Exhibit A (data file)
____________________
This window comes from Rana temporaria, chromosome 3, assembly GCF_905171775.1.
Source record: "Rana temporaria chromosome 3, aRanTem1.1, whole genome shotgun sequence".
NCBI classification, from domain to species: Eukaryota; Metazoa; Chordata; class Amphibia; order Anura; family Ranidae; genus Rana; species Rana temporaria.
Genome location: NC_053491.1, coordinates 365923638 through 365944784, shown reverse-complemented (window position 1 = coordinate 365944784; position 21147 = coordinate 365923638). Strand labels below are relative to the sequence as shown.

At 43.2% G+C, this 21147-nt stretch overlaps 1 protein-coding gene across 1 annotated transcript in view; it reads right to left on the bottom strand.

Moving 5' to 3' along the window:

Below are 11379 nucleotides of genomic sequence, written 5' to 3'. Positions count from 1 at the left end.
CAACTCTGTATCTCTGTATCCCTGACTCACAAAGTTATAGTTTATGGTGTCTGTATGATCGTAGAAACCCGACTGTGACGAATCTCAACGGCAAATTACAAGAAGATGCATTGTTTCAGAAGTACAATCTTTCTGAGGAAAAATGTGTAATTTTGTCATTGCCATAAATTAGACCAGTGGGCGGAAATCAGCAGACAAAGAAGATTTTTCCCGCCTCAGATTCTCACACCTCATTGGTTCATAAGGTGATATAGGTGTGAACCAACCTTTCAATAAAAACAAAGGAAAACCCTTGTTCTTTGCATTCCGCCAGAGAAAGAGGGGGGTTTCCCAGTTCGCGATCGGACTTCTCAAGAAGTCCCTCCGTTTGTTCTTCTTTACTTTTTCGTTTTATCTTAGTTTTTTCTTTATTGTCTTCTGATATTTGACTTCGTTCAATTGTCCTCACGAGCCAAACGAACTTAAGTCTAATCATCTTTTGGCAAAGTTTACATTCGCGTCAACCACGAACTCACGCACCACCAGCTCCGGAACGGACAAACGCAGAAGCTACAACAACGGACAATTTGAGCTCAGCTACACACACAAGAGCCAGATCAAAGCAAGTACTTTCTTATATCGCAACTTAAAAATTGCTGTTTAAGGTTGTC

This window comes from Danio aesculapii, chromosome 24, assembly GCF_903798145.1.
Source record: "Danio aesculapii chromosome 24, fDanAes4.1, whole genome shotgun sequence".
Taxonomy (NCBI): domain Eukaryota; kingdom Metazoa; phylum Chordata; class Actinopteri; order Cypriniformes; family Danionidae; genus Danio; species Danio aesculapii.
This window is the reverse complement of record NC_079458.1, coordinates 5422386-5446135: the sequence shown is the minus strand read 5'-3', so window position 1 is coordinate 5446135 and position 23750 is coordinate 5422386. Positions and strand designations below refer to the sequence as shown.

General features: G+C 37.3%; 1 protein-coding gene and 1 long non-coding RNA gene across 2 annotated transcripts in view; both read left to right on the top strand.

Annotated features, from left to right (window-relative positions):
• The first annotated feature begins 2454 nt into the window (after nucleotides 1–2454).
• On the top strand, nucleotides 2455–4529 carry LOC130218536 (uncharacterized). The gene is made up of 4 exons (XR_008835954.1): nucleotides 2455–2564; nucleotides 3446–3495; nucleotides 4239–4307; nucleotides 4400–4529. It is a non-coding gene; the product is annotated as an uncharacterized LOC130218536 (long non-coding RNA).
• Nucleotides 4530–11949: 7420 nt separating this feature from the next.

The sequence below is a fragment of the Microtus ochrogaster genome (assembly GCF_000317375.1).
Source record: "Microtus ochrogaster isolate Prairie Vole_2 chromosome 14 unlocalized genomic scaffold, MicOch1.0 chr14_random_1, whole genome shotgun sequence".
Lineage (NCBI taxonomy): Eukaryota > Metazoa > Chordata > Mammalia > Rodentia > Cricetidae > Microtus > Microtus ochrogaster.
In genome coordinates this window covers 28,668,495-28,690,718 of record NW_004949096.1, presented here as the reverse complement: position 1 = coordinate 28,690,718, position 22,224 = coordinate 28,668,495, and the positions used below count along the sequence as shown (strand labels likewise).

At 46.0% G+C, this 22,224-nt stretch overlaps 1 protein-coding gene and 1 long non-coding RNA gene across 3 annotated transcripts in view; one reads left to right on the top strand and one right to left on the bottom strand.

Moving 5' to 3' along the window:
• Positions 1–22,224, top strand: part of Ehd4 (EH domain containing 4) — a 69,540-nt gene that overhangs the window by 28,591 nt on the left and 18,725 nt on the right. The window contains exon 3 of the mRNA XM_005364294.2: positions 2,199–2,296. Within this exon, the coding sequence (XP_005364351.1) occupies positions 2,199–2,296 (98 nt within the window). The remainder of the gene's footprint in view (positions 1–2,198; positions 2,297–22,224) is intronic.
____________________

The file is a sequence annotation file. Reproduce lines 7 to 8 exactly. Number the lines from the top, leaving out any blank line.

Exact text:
Below are 11379 nucleotides of genomic sequence, written 5' to 3'. Positions count from 1 at the left end.
CAACTCTGTATCTCTGTATCCCTGACTCACAAAGTTATAGTTTATGGTGTCTGTATGATCGTAGAAACCCGACTGTGACGAATCTCAACGGCAAATTACAAGAAGATGCATTGTTTCAGAAGTACAATCTTTCTGAGGAAAAATGTGTAATTTTGTCATTGCCATAAATTAGACCAGTGGGCGGAAATCAGCAGACAAAGAAGATTTTTCCCGCCTCAGATTCTCACACCTCATTGGTTCATAAGGTGATATAGGTGTGAACCAACCTTTCAATAAAAACAAAGGAAAACCCTTGTTCTTTGCATTCCGCCAGAGAAAGAGGGGGGTTTCCCAGTTCGCGATCGGACTTCTCAAGAAGTCCCTCCGTTTGTTCTTCTTTACTTTTTCGTTTTATCTTAGTTTTTTCTTTATTGTCTTCTGATATTTGACTTCGTTCAATTGTCCTCACGAGCCAAACGAACTTAAGTCTAATCATCTTTTGGCAAAGTTTACATTCGCGTCAACCACGAACTCACGCACCACCAGCTCCGGAACGGACAAACGCAGAAGCTACAACAACGGACAATTTGAGCTCAGCTACACACACAAGAGCCAGATCAAAGCAAGTACTTTCTTATATCGCAACTTAAAAATTGCTGTTTAAGGTTGTC